Cambodia to send three athletes to Tokyo Olympics despite pandemic

People walk past the Olympic Rings near the new National Stadium in Tokyo, Japan on July 8, 2021.

PHNOM PENH-- Cambodia's three elite athletes will represent the Southeast Asian nation in the Tokyo Olympic Games, sports officials said on Thursday.

Vath Chamroeun, secretary general of the National Olympic Committee of Cambodia, said the trio include swimmers Hem Puch, 22, and Khoeun Bunpich Morakad, 17, and one runner, Pen Sokong, 28.

"The two swimmers will compete in the 50-meter freestyle, and the runner will race in the 100-meter dash," he told Xinhua. "They participate in the Games via wild cards."

In the Olympics, a wild card is a slot awarded to a country or a region that does not go through the qualification stage. Usually, countries or regions that participate via a wild card are only allowed to compete in a limited number of disciplines.

Chamroeun said the Tokyo Olympics truly reflects the spirit of friendship and solidarity among nations during the global COVID-19 pandemic.

"Although only three of our athletes are going to take part in the Games, this participation demonstrates the spirit of the Olympic movement in Cambodia," he said. "The Games show our unity as one to fight against the pandemic and it will also send a message of hope, peace and unity of humanity during and after the pandemic crisis."

Hem Kiry, secretary general of the Khmer Swimming Federation, said that Hem Puch currently holds a personal best of 24.92 seconds for the 50-meter freestyle swim and Khoeun Bunpich Morakad has a best time of 29.99 seconds over the same distance.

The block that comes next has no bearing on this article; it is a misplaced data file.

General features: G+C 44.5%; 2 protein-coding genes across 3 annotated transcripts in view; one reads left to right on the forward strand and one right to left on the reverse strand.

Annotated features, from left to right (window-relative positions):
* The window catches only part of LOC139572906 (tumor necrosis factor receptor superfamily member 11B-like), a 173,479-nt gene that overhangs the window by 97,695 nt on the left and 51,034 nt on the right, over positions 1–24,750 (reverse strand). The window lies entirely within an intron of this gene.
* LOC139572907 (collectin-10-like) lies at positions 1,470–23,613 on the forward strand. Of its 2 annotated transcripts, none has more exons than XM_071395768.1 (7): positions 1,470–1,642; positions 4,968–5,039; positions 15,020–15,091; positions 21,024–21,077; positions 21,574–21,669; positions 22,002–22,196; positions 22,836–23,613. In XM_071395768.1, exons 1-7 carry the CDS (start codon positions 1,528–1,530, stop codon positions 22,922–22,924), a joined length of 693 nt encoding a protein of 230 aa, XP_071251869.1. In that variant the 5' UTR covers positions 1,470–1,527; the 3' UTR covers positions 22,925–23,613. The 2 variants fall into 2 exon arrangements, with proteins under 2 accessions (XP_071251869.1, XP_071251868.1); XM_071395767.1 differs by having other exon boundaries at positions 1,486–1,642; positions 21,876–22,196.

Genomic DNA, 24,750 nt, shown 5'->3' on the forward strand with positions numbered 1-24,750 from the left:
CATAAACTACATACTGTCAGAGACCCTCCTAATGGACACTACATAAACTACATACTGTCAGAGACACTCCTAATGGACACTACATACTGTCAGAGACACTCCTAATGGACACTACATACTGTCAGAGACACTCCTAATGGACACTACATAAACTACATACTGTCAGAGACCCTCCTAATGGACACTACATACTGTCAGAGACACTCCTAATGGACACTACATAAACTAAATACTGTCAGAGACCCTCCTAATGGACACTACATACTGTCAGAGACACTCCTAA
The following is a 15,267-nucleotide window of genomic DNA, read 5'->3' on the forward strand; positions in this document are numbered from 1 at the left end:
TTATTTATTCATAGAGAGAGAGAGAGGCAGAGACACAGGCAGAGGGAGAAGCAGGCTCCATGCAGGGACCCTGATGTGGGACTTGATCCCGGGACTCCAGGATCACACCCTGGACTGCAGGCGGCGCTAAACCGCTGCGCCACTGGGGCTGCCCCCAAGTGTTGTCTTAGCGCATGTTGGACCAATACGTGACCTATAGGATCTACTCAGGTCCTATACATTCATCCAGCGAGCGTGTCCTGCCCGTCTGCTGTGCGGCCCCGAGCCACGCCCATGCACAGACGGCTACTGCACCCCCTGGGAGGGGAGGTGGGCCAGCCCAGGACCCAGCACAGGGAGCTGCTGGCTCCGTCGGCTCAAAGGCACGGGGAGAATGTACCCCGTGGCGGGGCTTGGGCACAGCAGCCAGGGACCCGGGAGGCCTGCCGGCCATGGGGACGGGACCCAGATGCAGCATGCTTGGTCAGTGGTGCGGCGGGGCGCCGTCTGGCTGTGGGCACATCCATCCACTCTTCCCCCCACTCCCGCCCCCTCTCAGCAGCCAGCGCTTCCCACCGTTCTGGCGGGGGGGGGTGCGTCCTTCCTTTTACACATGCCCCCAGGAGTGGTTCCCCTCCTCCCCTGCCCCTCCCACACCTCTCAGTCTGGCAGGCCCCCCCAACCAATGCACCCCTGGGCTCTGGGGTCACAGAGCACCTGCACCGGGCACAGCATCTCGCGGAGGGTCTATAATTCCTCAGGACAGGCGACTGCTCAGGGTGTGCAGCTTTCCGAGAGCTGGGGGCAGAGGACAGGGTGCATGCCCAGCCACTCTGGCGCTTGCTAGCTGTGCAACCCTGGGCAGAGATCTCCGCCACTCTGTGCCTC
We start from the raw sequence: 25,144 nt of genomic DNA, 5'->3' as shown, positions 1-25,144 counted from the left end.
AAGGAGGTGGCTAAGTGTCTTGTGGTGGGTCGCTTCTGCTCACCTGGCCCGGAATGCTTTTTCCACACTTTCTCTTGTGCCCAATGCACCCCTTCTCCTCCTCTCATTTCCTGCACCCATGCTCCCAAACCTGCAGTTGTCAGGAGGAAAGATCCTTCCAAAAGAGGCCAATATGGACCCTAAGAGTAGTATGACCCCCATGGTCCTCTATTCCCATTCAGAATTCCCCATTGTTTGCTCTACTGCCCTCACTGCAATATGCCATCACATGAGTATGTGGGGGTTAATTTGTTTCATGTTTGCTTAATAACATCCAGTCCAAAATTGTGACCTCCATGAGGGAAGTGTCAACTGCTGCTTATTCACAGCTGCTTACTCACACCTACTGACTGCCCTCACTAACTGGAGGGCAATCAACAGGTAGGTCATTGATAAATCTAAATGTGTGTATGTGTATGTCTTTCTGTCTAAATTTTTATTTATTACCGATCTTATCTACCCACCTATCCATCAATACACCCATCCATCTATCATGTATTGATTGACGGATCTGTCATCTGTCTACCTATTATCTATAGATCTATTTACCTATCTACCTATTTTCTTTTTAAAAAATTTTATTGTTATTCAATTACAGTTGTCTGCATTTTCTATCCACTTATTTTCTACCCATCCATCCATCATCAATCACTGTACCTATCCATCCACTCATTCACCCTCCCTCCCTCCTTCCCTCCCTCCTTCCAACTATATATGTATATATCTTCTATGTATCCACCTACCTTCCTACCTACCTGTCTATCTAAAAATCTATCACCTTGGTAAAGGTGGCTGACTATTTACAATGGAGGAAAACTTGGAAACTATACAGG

"It will be their first time contesting the Olympics, and we hope that they will achieve good results, breaking their current records," he told Xinhua.

Kiry said that despite the pandemic, they had been training hard during the last three months at the National Olympic Stadium and the Morodok Techo National Sports Complex in Phnom Penh, swimming around 16 kilometers per day.

   He added that they trained around six hours a day from Monday through Saturday, and they were required to stay at the training center without going home to prevent COVID-19 infection.

"We hope the results will reflect their determination and endeavor, and if we say about expectation for winning medals, it is still difficult because elite swimmers from China, Japan, the United States, and Australia, among others will also take part in the contest," he said.

 Speaking to Xinhua before leaving for the Games, Pen Sokong said he was looking forward to competing in the 100-meter race, saying that his current national record is 10.87 seconds.

"It will be my first time contesting the Olympics, and I hope I will be able to set a new record for myself because I have trained hard since early this year," he told Xinhua.

Sokong added that he trained in Beijing for five months in 2017 prior to the Southeast Asian Games in Malaysia. 

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